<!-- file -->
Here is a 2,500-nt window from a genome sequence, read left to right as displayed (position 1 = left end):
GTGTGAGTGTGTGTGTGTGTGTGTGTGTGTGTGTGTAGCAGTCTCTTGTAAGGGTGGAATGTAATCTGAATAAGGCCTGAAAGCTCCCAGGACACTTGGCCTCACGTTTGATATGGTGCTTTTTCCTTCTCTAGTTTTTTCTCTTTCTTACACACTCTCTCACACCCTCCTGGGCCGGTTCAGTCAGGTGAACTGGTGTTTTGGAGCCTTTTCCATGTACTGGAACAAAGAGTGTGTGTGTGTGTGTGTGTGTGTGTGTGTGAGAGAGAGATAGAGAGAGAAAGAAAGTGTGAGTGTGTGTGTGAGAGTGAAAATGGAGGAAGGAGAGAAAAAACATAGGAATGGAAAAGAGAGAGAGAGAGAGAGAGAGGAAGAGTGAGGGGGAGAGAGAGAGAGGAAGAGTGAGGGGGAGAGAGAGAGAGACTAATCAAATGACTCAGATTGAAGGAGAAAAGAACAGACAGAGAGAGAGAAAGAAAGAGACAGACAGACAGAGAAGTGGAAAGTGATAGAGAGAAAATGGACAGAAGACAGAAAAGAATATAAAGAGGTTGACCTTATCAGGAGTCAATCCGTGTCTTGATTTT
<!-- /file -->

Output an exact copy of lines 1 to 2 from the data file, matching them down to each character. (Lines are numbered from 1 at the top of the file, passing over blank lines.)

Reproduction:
Here is a 2,500-nt window from a genome sequence, read left to right as displayed (position 1 = left end):
GTGTGAGTGTGTGTGTGTGTGTGTGTGTGTGTGTGTAGCAGTCTCTTGTAAGGGTGGAATGTAATCTGAATAAGGCCTGAAAGCTCCCAGGACACTTGGCCTCACGTTTGATATGGTGCTTTTTCCTTCTCTAGTTTTTTCTCTTTCTTACACACTCTCTCACACCCTCCTGGGCCGGTTCAGTCAGGTGAACTGGTGTTTTGGAGCCTTTTCCATGTACTGGAACAAAGAGTGTGTGTGTGTGTGTGTGTGTGTGTGTGTGAGAGAGAGATAGAGAGAGAAAGAAAGTGTGAGTGTGTGTGTGAGAGTGAAAATGGAGGAAGGAGAGAAAAAACATAGGAATGGAAAAGAGAGAGAGAGAGAGAGAGAGGAAGAGTGAGGGGGAGAGAGAGAGAGGAAGAGTGAGGGGGAGAGAGAGAGAGACTAATCAAATGACTCAGATTGAAGGAGAAAAGAACAGACAGAGAGAGAGAAAGAAAGAGACAGACAGACAGAGAAGTGGAAAGTGATAGAGAGAAAATGGACAGAAGACAGAAAAGAATATAAAGAGGTTGACCTTATCAGGAGTCAATCCGTGTCTTGATTTT